Wednesday, 7 July 2010

The Secret Garden

This is a picture of the gateway to the walled garden in the park, taken from inside to share the glorious canopy of wisteria with you. Sorry the sweet fragrance of the moment is lost to you.

I guess everybody loves a walled garden. Not just for the micro climate it creates, nor solely for the wonderful opportunities for the gardener this presents, but for the delicious sense of a secret, sheltered, place. A sanctuary of sorts.

There was a walled garden on my uncle's farm. It had none of the red bricked splendour that curtains the gardens of the wealthy estates. Rather it was enclosed by a somewhat tumble down dry stone wall, (what else would you expect on a Welsh hill farm), perhaps reaching to the height of an average man's shoulder. Trees had planted themselves along the top so long ago, and grew so thickly, that in summer the height of the screen around us was increased by some ten or twelve feet.

In the centre of the garden was an old cherry tree which made a great castle, or tall ship, when climbed into, as well as a delicious source of sweet, chin-dribbling juiciness at the right time of year. It's leafy layered branches provided an extra veil of secrecy in as much as it hid us from all except the sharpest eyes if we could only keep quiet long enough.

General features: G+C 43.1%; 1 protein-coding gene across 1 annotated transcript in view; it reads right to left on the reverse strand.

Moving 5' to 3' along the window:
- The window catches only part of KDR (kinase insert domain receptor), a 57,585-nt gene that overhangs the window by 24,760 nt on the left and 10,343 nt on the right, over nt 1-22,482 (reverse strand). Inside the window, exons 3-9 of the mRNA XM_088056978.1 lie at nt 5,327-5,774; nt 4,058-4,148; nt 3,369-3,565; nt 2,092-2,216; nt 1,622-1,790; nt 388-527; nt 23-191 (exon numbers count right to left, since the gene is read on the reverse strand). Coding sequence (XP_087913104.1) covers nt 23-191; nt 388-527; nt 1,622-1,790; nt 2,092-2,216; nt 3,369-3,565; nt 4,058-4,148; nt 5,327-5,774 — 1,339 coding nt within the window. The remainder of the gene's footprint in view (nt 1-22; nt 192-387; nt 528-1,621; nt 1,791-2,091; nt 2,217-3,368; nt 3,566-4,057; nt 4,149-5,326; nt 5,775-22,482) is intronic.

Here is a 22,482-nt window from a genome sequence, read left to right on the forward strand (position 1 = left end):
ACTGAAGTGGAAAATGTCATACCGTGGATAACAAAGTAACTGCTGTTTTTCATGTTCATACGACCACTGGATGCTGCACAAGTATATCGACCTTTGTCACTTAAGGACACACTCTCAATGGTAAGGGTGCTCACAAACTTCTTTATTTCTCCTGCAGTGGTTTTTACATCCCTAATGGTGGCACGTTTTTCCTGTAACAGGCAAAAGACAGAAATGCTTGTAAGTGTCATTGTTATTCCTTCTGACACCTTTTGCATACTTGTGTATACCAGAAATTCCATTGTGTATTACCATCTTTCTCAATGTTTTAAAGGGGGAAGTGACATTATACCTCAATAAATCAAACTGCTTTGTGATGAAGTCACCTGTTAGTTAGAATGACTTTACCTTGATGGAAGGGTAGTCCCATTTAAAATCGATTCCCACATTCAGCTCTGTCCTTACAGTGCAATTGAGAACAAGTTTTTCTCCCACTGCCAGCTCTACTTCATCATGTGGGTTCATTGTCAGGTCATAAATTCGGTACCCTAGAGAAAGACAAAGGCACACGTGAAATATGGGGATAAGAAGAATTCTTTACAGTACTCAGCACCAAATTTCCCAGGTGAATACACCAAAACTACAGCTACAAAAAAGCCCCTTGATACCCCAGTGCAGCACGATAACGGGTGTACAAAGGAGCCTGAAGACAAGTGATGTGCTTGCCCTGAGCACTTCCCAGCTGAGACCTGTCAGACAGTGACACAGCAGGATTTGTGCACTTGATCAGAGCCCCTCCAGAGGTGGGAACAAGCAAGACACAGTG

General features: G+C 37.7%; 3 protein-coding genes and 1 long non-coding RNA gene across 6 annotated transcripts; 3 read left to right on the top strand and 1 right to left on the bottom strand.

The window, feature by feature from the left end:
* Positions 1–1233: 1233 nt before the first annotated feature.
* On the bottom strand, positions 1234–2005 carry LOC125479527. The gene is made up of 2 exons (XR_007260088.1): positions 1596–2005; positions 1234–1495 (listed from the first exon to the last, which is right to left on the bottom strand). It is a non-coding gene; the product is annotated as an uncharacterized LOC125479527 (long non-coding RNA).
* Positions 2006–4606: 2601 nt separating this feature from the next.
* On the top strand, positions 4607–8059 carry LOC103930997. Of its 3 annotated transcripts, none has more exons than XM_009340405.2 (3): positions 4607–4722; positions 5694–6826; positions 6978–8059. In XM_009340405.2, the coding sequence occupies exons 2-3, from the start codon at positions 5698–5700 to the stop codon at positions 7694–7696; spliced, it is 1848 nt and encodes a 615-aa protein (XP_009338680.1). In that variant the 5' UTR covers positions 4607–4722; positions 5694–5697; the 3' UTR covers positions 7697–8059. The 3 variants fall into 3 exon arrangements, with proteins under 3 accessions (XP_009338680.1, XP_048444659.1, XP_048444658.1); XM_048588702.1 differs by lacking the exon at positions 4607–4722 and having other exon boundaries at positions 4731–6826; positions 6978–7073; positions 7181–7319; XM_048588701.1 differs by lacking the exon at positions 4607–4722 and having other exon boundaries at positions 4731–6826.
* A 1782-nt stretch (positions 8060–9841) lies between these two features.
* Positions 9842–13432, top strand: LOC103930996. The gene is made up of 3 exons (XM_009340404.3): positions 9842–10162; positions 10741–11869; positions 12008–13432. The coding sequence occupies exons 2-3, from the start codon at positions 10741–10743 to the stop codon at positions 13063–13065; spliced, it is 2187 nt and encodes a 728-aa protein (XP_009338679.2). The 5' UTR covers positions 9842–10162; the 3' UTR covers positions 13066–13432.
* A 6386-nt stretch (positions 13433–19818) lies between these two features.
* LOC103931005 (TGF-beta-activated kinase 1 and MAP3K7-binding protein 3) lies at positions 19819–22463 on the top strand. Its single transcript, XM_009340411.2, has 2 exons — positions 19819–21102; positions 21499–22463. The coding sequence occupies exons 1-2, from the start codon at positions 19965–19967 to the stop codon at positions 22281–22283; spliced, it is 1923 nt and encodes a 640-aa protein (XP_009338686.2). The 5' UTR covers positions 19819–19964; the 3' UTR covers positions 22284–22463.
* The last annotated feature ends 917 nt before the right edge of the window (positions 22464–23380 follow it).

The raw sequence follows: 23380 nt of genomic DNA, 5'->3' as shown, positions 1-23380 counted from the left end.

In my memory there was also rich golden globes of soft-haired gooseberries too, hanging like miniature chinese lanterns on the undersides of the low bushes. I remember lying underneath them while we idled the time away absently feeding ourselves as we did so. Whether this treasure was in the walled garden, or the other larger, mainly neglected kitchen garden I'm not sure, but I do know that the rich, pulpily soft, Victoria plums belonged in that larger place.

I do remember that the grass grew long and full of seedheads around us in both places. There was always too much work and too few hands to be sure, and the television-perfect gardens, and the idea of the designers "outside rooms" of the future would have been met with total incomprehension. But oh the joy of rolling in that grass, with it's eyeball contact with the insects, and the deep scent of summer earth. To be sure the itch of the seed heads in ones clothes, and the bites of some of the insects was not so welcome, but a small enough price to pay for getting so close to the common clay from which we all spring.

And all the while there was the sense of being safely held in these secret places, for even as children, (and how much more we realise this now), there is the need for a safe place where adults cannot come, and our dreams can remain unbroken.

Perhaps you have a memory of some safe place that sustains you even now. Would that everybody had.

God Bless

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